The cultural history of Agusan del Sur is comparable with its sister province Agusan del Norte because they used to be a single province under one local civil government. Agusan del Sur has ample of archeological evidences exhumed. The province’s pre-hispanic cultural history can be traced to the great influenced of the Majapahit Empire in India through the discovery of a four (4) pounds pure gold statue stands eight (8) inches tall image of a woman and a Molten Jar unearthed at Bahbah, Prosperidad in the early 1960’s. The icon, called the Golden Tara, was recovered after a flood in 1917 on a silty riverbank of Wawa River near Esperanza.

The Golden Tara is the earliest known image of Indian origin, corroborating early Hindu-Philippine relations. It is a Buddhist image of the Sailendra Period of the Sri-Vijaya history (900-950 AD). The 21-karat gold figurine is presently kept at the Gem Room of the Chicago Field Museum of Natural History, USA.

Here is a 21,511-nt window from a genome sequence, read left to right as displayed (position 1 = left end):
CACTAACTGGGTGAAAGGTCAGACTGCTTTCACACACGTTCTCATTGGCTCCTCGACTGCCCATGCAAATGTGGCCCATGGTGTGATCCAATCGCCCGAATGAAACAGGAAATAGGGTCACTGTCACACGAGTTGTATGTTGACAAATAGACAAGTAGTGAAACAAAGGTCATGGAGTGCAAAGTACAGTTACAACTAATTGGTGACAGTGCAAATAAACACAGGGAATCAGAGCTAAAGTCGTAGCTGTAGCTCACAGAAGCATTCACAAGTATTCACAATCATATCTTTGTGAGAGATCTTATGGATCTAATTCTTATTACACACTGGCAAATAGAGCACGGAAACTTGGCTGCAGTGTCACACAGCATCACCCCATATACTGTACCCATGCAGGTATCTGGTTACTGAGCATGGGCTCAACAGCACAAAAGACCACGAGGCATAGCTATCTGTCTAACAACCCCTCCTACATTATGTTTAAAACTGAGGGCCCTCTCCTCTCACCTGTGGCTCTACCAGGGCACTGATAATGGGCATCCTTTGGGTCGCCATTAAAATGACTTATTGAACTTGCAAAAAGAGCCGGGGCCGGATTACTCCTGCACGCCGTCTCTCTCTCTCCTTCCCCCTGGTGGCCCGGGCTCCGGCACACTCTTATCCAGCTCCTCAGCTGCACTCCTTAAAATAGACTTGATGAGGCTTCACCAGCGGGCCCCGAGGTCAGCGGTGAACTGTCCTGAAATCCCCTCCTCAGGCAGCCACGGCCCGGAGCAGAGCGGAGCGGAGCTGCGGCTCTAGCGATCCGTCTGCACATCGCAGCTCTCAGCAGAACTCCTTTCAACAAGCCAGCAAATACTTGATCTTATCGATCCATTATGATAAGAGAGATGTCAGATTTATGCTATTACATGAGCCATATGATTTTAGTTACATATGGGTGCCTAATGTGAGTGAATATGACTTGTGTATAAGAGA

The original inhabitants of Agusan province were the forefathers of the Present-Day Mamanwas who were driven away to the remote areas because of the intrusion of Malay immigrants coming from nearby Borneo, Celebes and Malaysia.

Through the years, the province has become a melting pot of peace-loving people from various regions in the country, all enticed into this “Land of Golden Opportunities”.

The people in the province are dominantly speaking a Cebuano dialect, with Roman Catholicism as the major religion.

Festivals, showcasing the rich tribal heritage are held every year in each municipality of the province.

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